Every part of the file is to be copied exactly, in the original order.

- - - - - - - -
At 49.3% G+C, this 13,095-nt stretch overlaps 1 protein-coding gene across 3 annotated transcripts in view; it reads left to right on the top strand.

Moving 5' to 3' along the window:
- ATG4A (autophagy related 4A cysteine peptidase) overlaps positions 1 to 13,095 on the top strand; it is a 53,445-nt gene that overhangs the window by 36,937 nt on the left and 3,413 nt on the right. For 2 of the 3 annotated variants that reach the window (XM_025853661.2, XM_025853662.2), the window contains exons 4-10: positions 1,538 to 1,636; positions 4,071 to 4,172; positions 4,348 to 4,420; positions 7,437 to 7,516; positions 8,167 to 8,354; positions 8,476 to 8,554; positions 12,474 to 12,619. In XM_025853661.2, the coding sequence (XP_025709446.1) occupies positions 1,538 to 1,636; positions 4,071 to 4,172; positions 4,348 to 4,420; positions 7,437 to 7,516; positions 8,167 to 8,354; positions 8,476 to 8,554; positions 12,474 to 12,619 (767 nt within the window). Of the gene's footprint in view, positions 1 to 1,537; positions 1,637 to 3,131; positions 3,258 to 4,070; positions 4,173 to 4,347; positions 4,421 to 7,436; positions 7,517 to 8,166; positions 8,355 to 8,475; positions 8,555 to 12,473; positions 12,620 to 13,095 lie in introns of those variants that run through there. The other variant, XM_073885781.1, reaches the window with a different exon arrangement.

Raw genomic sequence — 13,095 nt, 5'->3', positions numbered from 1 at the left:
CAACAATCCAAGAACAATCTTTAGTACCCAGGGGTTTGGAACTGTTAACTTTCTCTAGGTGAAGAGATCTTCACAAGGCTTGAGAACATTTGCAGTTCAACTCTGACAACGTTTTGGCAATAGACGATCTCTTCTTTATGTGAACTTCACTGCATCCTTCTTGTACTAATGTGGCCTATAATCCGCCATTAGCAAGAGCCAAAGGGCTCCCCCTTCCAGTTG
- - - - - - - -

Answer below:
At 49.3% G+C, this 13,095-nt stretch overlaps 1 protein-coding gene across 3 annotated transcripts in view; it reads left to right on the top strand.

Moving 5' to 3' along the window:
- ATG4A (autophagy related 4A cysteine peptidase) overlaps positions 1 to 13,095 on the top strand; it is a 53,445-nt gene that overhangs the window by 36,937 nt on the left and 3,413 nt on the right. For 2 of the 3 annotated variants that reach the window (XM_025853661.2, XM_025853662.2), the window contains exons 4-10: positions 1,538 to 1,636; positions 4,071 to 4,172; positions 4,348 to 4,420; positions 7,437 to 7,516; positions 8,167 to 8,354; positions 8,476 to 8,554; positions 12,474 to 12,619. In XM_025853661.2, the coding sequence (XP_025709446.1) occupies positions 1,538 to 1,636; positions 4,071 to 4,172; positions 4,348 to 4,420; positions 7,437 to 7,516; positions 8,167 to 8,354; positions 8,476 to 8,554; positions 12,474 to 12,619 (767 nt within the window). Of the gene's footprint in view, positions 1 to 1,537; positions 1,637 to 3,131; positions 3,258 to 4,070; positions 4,173 to 4,347; positions 4,421 to 7,436; positions 7,517 to 8,166; positions 8,355 to 8,475; positions 8,555 to 12,473; positions 12,620 to 13,095 lie in introns of those variants that run through there. The other variant, XM_073885781.1, reaches the window with a different exon arrangement.

Raw genomic sequence — 13,095 nt, 5'->3', positions numbered from 1 at the left:
CAACAATCCAAGAACAATCTTTAGTACCCAGGGGTTTGGAACTGTTAACTTTCTCTAGGTGAAGAGATCTTCACAAGGCTTGAGAACATTTGCAGTTCAACTCTGACAACGTTTTGGCAATAGACGATCTCTTCTTTATGTGAACTTCACTGCATCCTTCTTGTACTAATGTGGCCTATAATCCGCCATTAGCAAGAGCCAAAGGGCTCCCCCTTCCAGTTG